In certain aspects, the present invention features the discovery of an osteogenic implant configuration that effectively utilizes osteogenic protein to induce bone growth through a desired volume occupied by the implant. Accordingly, in one embodiment, the present invention provides an osteogenic implant for promoting bone growth between first and second bone surfaces. The implant includes a first resorbable implant material defining an implant body configured for receipt between the first and second bone surfaces. The first resorbable implant material includes a porous collagenous matrix containing mineral particles. The osteogenic implant also includes a second resorbable implant material covering at least a portion of the outer surface of the implant body, wherein the second material is positioned to contact the first and second bone surfaces. The osteogenic implant further includes an osteogenic protein carried by the second resorbable implant material. In certain embodiments, the osteogenic implant is configured for receipt between adjacent upper and lower transverse processes in the spine of a mammal, including a human, and/or the osteogenic protein is a bone morphogenic protein (BMP) such as BMP-2, BMP-4, BMP-6, or BMP-7. As well, the mineral particles can comprise bone, a synthetic ceramic material, or combination thereof.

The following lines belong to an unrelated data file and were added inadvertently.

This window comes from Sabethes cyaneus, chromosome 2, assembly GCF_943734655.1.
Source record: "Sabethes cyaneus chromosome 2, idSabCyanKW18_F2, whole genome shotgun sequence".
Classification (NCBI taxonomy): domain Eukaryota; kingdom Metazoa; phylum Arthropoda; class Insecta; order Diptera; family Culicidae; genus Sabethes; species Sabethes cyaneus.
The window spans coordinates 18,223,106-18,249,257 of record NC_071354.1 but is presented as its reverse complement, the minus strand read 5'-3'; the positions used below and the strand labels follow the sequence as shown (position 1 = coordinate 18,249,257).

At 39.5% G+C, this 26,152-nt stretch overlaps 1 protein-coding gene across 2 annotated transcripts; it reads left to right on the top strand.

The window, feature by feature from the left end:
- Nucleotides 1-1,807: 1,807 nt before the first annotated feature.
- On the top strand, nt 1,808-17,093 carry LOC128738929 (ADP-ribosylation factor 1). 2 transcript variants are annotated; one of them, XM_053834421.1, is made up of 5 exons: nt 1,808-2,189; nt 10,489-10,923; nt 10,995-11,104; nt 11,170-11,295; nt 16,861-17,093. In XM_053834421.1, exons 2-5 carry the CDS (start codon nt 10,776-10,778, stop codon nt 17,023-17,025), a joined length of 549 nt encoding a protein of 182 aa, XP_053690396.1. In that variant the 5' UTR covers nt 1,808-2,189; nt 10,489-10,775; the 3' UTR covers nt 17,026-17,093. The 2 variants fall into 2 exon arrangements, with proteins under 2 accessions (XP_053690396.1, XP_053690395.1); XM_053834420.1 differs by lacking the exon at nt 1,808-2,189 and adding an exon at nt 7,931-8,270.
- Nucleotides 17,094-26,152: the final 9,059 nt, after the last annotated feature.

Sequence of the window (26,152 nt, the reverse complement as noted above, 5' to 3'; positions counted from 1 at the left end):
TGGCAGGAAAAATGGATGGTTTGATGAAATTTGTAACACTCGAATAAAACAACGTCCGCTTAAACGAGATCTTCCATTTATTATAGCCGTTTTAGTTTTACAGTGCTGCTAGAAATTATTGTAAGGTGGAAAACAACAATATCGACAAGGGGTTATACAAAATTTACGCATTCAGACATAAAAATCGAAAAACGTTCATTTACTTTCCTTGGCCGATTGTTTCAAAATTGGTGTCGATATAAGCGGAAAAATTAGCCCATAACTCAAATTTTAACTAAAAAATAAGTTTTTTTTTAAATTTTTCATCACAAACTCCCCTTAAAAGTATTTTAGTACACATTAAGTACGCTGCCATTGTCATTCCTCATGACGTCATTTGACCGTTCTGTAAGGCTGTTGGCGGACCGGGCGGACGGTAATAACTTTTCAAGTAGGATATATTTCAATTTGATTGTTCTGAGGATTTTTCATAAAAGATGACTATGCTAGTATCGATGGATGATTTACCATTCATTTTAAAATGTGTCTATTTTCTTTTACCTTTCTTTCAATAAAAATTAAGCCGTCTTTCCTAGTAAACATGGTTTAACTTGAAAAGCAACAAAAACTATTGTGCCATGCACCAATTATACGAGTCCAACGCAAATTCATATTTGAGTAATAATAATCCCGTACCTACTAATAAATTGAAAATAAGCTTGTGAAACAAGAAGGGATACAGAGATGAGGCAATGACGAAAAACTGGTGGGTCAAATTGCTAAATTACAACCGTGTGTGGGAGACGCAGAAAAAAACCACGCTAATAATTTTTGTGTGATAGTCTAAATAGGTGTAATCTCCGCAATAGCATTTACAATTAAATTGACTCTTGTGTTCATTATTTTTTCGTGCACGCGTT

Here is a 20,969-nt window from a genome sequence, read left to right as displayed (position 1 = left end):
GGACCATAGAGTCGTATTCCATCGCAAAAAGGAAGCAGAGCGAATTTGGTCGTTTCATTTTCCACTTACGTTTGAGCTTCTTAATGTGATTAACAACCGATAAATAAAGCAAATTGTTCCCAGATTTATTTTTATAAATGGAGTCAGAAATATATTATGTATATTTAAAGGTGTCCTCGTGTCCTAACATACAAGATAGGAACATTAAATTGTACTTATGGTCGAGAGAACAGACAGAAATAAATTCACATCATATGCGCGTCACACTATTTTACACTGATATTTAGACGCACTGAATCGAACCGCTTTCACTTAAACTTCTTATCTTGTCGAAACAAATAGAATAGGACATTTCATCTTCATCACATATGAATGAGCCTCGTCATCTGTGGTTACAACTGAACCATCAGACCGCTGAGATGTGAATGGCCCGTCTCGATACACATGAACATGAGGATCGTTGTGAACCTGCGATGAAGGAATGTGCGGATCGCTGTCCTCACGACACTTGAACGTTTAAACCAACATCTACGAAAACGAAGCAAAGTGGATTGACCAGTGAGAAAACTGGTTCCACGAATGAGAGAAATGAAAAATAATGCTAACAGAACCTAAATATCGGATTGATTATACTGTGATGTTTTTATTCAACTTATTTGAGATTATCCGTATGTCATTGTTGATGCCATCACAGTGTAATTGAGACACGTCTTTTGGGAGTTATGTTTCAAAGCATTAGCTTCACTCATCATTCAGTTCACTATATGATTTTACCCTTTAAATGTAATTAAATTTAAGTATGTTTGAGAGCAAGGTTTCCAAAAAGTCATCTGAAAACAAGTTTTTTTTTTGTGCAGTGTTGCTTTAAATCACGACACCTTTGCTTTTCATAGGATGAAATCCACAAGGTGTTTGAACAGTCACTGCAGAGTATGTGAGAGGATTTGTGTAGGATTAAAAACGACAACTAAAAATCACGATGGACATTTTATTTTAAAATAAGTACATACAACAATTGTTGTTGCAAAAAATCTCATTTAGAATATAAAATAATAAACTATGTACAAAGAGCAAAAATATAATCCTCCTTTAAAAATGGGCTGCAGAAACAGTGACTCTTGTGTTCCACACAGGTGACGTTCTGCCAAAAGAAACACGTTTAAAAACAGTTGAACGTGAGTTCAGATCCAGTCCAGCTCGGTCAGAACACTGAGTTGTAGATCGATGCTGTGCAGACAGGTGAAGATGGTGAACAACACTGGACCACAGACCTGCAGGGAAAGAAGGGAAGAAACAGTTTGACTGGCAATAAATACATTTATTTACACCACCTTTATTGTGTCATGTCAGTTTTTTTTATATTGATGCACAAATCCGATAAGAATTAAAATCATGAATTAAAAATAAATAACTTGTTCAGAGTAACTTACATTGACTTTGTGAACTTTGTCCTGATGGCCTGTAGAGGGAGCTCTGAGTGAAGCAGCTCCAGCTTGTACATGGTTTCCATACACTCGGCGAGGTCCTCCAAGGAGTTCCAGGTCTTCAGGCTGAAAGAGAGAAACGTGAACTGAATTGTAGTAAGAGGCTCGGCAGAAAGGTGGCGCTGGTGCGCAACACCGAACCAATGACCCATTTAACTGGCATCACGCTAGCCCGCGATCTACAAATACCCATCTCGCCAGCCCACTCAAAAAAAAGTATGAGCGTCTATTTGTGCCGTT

Another embodiment of the invention provides a medical implant for promoting bone growth, the medical implant having an outer osteogenic implant material, the outer osteogenic implant material including a wetted, porous bioresorbable sponge matrix having sorbed therein an aqueous medium including an osteogenic protein. The implant also includes an inner scaffolding implant material including a mineral component such as an osteoconductive synthetic ceramic, the inner scaffolding implant material configured to occupy a three-dimensional volume for bone ingrowth initiated by the outer osteogenic implant material.
In another embodiment, the invention provides an implant configured to promote spinal fusion between first and second transverse processes in a patient. The implant includes a first resorbable implant material defining an implant body configured for receipt between the first and second transverse processes, wherein the first resorbable implant material includes a porous collagen-containing matrix incorporating mineral particles. A collagen sponge carrier covers at least a portion of the outer surface of the implant body and is positioned to contact the first and second transverse processes. A bone morphogenic protein is carried by the collagen sponge carrier.